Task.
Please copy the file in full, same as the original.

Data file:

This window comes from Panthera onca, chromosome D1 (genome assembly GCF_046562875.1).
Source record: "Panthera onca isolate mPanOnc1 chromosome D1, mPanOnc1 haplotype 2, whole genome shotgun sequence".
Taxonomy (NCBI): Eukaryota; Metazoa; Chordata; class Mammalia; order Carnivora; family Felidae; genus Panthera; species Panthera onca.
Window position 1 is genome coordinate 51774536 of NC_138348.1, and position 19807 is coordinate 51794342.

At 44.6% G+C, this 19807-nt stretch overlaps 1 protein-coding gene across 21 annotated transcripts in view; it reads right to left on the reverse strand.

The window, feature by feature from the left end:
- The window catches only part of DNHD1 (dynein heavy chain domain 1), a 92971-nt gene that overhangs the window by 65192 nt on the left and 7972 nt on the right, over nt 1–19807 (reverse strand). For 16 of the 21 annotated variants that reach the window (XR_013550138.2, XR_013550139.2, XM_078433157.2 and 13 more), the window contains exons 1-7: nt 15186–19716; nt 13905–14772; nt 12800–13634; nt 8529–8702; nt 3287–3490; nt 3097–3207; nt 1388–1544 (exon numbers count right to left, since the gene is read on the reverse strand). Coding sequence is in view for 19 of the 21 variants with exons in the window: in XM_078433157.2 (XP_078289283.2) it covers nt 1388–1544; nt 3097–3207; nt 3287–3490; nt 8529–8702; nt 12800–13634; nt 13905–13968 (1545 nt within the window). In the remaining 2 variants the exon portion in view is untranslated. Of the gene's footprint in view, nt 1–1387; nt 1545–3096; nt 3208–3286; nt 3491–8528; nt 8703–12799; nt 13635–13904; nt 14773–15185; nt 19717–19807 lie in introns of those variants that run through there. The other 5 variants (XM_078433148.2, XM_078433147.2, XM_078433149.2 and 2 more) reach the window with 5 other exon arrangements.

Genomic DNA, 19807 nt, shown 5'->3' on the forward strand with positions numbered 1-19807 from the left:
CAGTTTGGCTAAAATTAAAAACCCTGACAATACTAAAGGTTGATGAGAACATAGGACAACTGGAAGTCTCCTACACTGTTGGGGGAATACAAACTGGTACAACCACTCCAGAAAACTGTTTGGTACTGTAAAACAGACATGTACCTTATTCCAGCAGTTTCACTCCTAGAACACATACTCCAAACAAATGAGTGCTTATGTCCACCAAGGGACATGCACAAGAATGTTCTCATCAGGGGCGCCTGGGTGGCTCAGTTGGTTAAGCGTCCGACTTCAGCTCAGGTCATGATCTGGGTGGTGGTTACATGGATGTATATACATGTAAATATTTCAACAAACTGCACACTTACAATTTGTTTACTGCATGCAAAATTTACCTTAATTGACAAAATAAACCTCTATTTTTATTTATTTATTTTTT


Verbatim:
This window comes from Panthera onca, chromosome D1 (genome assembly GCF_046562875.1).
Source record: "Panthera onca isolate mPanOnc1 chromosome D1, mPanOnc1 haplotype 2, whole genome shotgun sequence".
Taxonomy (NCBI): Eukaryota; Metazoa; Chordata; class Mammalia; order Carnivora; family Felidae; genus Panthera; species Panthera onca.
Window position 1 is genome coordinate 51774536 of NC_138348.1, and position 19807 is coordinate 51794342.

At 44.6% G+C, this 19807-nt stretch overlaps 1 protein-coding gene across 21 annotated transcripts in view; it reads right to left on the reverse strand.

The window, feature by feature from the left end:
- The window catches only part of DNHD1 (dynein heavy chain domain 1), a 92971-nt gene that overhangs the window by 65192 nt on the left and 7972 nt on the right, over nt 1–19807 (reverse strand). For 16 of the 21 annotated variants that reach the window (XR_013550138.2, XR_013550139.2, XM_078433157.2 and 13 more), the window contains exons 1-7: nt 15186–19716; nt 13905–14772; nt 12800–13634; nt 8529–8702; nt 3287–3490; nt 3097–3207; nt 1388–1544 (exon numbers count right to left, since the gene is read on the reverse strand). Coding sequence is in view for 19 of the 21 variants with exons in the window: in XM_078433157.2 (XP_078289283.2) it covers nt 1388–1544; nt 3097–3207; nt 3287–3490; nt 8529–8702; nt 12800–13634; nt 13905–13968 (1545 nt within the window). In the remaining 2 variants the exon portion in view is untranslated. Of the gene's footprint in view, nt 1–1387; nt 1545–3096; nt 3208–3286; nt 3491–8528; nt 8703–12799; nt 13635–13904; nt 14773–15185; nt 19717–19807 lie in introns of those variants that run through there. The other 5 variants (XM_078433148.2, XM_078433147.2, XM_078433149.2 and 2 more) reach the window with 5 other exon arrangements.

Genomic DNA, 19807 nt, shown 5'->3' on the forward strand with positions numbered 1-19807 from the left:
CAGTTTGGCTAAAATTAAAAACCCTGACAATACTAAAGGTTGATGAGAACATAGGACAACTGGAAGTCTCCTACACTGTTGGGGGAATACAAACTGGTACAACCACTCCAGAAAACTGTTTGGTACTGTAAAACAGACATGTACCTTATTCCAGCAGTTTCACTCCTAGAACACATACTCCAAACAAATGAGTGCTTATGTCCACCAAGGGACATGCACAAGAATGTTCTCATCAGGGGCGCCTGGGTGGCTCAGTTGGTTAAGCGTCCGACTTCAGCTCAGGTCATGATCTGGGTGGTGGTTACATGGATGTATATACATGTAAATATTTCAACAAACTGCACACTTACAATTTGTTTACTGCATGCAAAATTTACCTTAATTGACAAAATAAACCTCTATTTTTATTTATTTATTTTTT